After dinner, the flight attendant came by offering “gelato,” which tasted just like chocolate ice cream. Unlike on p.s. flights, there weren’t any toppings offered here.
Upper Deck Tour
Most of the upper-deck passengers rushed off the plane as soon as we pulled up to the gate, giving me some time to snap some pics of the empty cabin.
I also stopped by the cockpit, where the incredibly friendly first officer offered to take my picture in his seat.
The captain arrived a minute later and was also very friendly, taking a few minutes to chat with me about the 747 and United’s new route.
After visiting the flight deck, I collected my bag and headed downstairs to deplane.
I snapped one more picture of the plane after landing at SFO — we pulled up to a domestic gate at the far end of the terminal.
Visiting the SFO Centurion Lounge
After a decent (but not overwhelmingly excellent) stay at the Hyatt Regency near the airport, I headed back to SFO early in the morning to catch my 8:35am flight back to Chicago.
This time we were departing from the international terminal, which gave me a chance to pass by yet another Centurion Lounge. I once again got in for free thanks to my American Express Platinum card, and even though I was expecting to have breakfast on the flight, I decided to grab a few items in the lounge.
Just like at LGA the day before, the SFO Centurion Lounge wasn’t very crowded. I had my pick of tables and didn’t have to queue up for the buffet.
Breakfast options tend to change from month to month, but last week Amex was offering a frittata, chicken sausage, oatmeal, fresh fruit and orange juice.
Yes, I ate two breakfasts one day last week. I don’t feel great about the extra calories, but I did it for you. The SFO breakfast wasn’t quite as tasty as what I had the day before in New York.
While we came in to a domestic gate, our 747 was relocated to the international departure overnight, giving the nearly 400 passengers enough room to queue up without blocking other travelers in the terminal as we did in Chicago.
We departed from gate 94, but I walked through the terminal to check out some of United’s other 747s, including this bird parked at gate 100 a few feet away.
First-Class Cabin and Seat
For this flight, I booked business class (“P” class) and received a complimentary upgrade to first four days before departure.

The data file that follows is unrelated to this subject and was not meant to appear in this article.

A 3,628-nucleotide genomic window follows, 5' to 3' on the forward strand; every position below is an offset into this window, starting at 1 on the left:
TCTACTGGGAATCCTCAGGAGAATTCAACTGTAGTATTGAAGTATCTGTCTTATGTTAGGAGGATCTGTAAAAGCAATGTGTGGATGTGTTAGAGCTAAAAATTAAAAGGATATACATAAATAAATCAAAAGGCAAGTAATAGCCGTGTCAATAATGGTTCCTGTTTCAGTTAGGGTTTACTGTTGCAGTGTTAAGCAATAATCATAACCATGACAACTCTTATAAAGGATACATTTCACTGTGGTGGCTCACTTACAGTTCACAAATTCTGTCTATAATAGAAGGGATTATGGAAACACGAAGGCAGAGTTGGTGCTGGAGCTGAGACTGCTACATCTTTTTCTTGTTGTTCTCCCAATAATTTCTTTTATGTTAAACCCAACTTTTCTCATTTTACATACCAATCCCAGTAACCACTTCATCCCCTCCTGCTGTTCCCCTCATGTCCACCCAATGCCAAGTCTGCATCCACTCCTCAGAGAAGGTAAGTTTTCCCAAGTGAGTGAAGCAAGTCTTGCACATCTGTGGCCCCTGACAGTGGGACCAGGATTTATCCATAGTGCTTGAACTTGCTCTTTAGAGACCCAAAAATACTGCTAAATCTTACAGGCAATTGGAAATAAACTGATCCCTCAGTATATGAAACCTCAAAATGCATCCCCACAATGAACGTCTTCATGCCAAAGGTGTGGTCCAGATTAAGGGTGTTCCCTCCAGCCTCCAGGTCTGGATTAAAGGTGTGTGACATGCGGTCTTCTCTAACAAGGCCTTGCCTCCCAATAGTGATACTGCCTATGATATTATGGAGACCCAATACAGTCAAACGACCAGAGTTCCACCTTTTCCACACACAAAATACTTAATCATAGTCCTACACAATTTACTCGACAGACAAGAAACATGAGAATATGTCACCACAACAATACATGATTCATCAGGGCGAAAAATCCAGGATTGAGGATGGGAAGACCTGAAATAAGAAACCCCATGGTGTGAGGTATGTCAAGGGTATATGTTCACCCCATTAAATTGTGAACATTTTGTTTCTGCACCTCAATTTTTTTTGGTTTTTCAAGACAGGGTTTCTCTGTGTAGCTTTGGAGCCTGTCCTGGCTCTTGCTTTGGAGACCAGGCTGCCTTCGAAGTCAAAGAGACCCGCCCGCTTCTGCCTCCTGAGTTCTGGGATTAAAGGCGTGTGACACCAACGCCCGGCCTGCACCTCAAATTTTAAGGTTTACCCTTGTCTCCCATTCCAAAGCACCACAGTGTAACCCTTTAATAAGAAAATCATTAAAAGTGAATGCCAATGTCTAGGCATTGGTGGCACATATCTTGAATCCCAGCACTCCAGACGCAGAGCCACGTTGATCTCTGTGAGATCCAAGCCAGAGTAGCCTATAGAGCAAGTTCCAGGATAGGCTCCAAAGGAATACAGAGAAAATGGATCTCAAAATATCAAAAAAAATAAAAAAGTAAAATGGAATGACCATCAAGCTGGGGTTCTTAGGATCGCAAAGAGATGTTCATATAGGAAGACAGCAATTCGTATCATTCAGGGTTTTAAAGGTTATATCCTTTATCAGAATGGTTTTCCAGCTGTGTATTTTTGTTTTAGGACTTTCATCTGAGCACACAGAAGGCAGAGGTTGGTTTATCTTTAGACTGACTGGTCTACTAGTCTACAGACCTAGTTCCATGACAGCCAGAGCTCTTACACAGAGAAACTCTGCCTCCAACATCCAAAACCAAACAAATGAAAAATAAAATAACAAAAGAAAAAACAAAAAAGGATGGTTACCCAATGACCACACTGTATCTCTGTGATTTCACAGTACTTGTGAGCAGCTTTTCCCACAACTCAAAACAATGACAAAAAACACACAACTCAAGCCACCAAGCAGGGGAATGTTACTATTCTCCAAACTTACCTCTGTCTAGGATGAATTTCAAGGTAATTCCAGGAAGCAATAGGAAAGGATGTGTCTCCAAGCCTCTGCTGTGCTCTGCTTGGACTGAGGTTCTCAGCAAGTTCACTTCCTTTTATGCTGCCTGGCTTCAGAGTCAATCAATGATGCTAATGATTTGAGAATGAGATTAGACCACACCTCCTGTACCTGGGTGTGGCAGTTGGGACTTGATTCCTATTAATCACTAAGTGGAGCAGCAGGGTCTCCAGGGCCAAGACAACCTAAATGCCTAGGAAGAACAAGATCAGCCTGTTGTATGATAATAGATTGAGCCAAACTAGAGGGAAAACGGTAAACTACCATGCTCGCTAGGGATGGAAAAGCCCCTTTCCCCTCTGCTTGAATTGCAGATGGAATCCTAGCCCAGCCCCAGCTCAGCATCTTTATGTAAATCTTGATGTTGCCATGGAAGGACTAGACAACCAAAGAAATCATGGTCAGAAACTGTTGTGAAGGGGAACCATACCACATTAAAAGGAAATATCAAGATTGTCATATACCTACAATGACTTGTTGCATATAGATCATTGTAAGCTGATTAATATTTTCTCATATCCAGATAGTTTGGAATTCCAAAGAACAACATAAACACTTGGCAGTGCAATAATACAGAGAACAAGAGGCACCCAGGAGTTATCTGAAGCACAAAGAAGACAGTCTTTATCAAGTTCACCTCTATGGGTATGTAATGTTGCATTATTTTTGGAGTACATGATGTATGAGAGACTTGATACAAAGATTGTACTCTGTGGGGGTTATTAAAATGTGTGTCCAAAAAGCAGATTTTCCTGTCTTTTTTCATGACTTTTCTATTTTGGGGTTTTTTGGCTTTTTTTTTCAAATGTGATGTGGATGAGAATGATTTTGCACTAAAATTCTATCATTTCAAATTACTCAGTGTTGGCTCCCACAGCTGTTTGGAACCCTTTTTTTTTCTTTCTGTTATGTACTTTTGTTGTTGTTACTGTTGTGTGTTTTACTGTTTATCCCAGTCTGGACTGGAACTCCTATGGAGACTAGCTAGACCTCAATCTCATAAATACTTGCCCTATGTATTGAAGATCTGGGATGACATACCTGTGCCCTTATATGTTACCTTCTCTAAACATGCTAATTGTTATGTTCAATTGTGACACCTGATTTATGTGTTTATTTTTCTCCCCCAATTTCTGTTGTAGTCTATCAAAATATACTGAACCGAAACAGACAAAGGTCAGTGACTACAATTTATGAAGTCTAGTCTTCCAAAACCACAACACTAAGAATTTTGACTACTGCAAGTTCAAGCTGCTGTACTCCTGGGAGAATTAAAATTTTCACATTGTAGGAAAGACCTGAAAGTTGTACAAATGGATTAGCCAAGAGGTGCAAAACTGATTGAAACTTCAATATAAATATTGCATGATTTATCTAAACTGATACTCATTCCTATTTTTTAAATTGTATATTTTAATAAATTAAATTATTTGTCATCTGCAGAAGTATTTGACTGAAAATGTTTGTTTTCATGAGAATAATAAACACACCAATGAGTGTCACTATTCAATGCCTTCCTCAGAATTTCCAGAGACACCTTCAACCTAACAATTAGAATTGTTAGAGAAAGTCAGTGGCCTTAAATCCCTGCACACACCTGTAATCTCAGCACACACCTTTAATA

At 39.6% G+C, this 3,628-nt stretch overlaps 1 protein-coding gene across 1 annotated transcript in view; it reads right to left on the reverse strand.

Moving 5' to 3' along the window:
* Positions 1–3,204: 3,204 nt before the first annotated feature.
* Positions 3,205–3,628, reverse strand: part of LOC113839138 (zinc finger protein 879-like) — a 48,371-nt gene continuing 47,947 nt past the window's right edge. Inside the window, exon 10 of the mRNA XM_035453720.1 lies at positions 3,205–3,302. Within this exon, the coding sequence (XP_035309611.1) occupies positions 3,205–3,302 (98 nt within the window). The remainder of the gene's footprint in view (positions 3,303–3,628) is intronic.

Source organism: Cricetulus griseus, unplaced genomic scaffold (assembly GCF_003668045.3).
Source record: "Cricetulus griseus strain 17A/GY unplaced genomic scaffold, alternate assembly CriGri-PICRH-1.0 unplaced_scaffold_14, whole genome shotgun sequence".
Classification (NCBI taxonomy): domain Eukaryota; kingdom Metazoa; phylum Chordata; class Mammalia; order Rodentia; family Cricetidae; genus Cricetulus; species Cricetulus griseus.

While not exactly competitive, United’s first-class (or “Global First”) 747 cabin provides a bit more privacy, with four single seats on each side of the plane’s nose and two pairs of seats in the middle.
United fits a whopping 12 first-class seats in the nose — by comparison, Cathay Pacific has 9 seats in this space, while Lufthansa has 8. It doesn’t feel crowded when compared to business class, but it’s certainly not an ideal configuration.
The first-class cabin has two lavatories, but they’re very, very small — on par with what you’d expect for economy, but certainly not first class or even business.
I selected seat 1K, which is located at the very front of the cabin on the right side of the plane.
Seats 1A and 1K are a good pick if you’re traveling with a friend, as are 3C and 3H or 4C and 4H.
As with business class, the first-class seat can fold completely flat. United offers bedding on international flights, but not on this domestic route.
There’s a storage compartment near the window, with enough space for headphones and maybe a small laptop.
Meanwhile, there’s a huge (very deep) compartment to the left of the seat (or to the right if you’re seated on the left side of the plane).
Expect the same connectivity as in business class — a headphone jack, USB port and universal power outlet (not pictured). Fortunately, the USB port was working at this seat, but it charged my iPhone very slowly, so I’d still bring an AC adapter along.
You’ll have the same screen and entertainment options (and the same crappy remote) as in business class.
First-Class Food and Beverage
Once again, I began the flight with a pre-departure plastic cup of sparkling wine.
The service is identical in first and business class on this route, though you’ll likely have a better chance of getting your first choice of entree in first class. I selected another glass of sparkling wine, along with the egg entree, which consisted of an omelette, sausage, potatoes and fresh fruit. The flight attendant also came by to offer cinnamon rolls and croissants with butter and jam.
While the catering was identical to what you’d get on any flight operating this route, the 747 offers an obvious advantage when it comes to comfort — at least if you’re flying business or first. I would absolutely avoid the 747 if you’re traveling in economy, though, since you’ll be packed in with tons of (likely fairly unhappy, due to the lacking entertainment) passengers. Plus, they apparently ran out of stroopwafels back in coach!
That said, if you can confirm a seat in business or first class, I’d absolutely pick the 747 over any other plane. I had the friendliest crew ever on both of these flights (they were very excited to be working the 747), and the plane offers a very comfortable ride overall, especially for a 4-hour flight. If you want to secure your spot on the 747, I’d book a flight departing by May 4 — while United may keep this plane on the ORD-SFO route a bit longer, there’s no guarantee.
Have you flown United’s 747?